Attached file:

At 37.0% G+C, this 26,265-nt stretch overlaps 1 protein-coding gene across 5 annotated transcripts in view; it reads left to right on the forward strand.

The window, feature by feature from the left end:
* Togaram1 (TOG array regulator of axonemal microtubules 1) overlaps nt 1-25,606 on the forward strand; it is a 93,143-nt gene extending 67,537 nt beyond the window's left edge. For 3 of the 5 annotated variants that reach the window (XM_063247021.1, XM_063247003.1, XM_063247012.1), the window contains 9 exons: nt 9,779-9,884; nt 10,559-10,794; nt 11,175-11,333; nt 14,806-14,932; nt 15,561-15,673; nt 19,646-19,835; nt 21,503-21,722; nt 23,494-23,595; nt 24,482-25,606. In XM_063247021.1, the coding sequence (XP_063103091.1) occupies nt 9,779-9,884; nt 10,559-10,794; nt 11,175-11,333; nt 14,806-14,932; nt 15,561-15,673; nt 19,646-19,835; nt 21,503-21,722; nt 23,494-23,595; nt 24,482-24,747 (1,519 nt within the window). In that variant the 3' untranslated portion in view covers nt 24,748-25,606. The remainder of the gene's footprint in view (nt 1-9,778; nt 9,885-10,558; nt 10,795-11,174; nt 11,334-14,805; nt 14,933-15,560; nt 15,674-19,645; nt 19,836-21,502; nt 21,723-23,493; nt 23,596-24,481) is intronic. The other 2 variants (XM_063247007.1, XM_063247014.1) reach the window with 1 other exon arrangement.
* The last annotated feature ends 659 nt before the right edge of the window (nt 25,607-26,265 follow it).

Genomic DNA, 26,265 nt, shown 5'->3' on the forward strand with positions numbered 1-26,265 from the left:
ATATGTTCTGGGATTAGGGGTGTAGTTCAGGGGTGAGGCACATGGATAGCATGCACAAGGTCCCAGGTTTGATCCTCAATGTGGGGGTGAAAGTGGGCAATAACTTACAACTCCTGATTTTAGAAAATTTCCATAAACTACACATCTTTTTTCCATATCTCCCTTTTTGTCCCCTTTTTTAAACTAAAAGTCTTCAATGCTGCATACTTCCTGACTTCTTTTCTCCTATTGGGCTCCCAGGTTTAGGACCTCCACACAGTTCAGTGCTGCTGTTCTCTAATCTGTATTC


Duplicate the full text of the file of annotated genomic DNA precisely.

At 37.0% G+C, this 26,265-nt stretch overlaps 1 protein-coding gene across 5 annotated transcripts in view; it reads left to right on the forward strand.

The window, feature by feature from the left end:
* Togaram1 (TOG array regulator of axonemal microtubules 1) overlaps nt 1-25,606 on the forward strand; it is a 93,143-nt gene extending 67,537 nt beyond the window's left edge. For 3 of the 5 annotated variants that reach the window (XM_063247021.1, XM_063247003.1, XM_063247012.1), the window contains 9 exons: nt 9,779-9,884; nt 10,559-10,794; nt 11,175-11,333; nt 14,806-14,932; nt 15,561-15,673; nt 19,646-19,835; nt 21,503-21,722; nt 23,494-23,595; nt 24,482-25,606. In XM_063247021.1, the coding sequence (XP_063103091.1) occupies nt 9,779-9,884; nt 10,559-10,794; nt 11,175-11,333; nt 14,806-14,932; nt 15,561-15,673; nt 19,646-19,835; nt 21,503-21,722; nt 23,494-23,595; nt 24,482-24,747 (1,519 nt within the window). In that variant the 3' untranslated portion in view covers nt 24,748-25,606. The remainder of the gene's footprint in view (nt 1-9,778; nt 9,885-10,558; nt 10,795-11,174; nt 11,334-14,805; nt 14,933-15,560; nt 15,674-19,645; nt 19,836-21,502; nt 21,723-23,493; nt 23,596-24,481) is intronic. The other 2 variants (XM_063247007.1, XM_063247014.1) reach the window with 1 other exon arrangement.
* The last annotated feature ends 659 nt before the right edge of the window (nt 25,607-26,265 follow it).

Genomic DNA, 26,265 nt, shown 5'->3' on the forward strand with positions numbered 1-26,265 from the left:
ATATGTTCTGGGATTAGGGGTGTAGTTCAGGGGTGAGGCACATGGATAGCATGCACAAGGTCCCAGGTTTGATCCTCAATGTGGGGGTGAAAGTGGGCAATAACTTACAACTCCTGATTTTAGAAAATTTCCATAAACTACACATCTTTTTTCCATATCTCCCTTTTTGTCCCCTTTTTTAAACTAAAAGTCTTCAATGCTGCATACTTCCTGACTTCTTTTCTCCTATTGGGCTCCCAGGTTTAGGACCTCCACACAGTTCAGTGCTGCTGTTCTCTAATCTGTATTC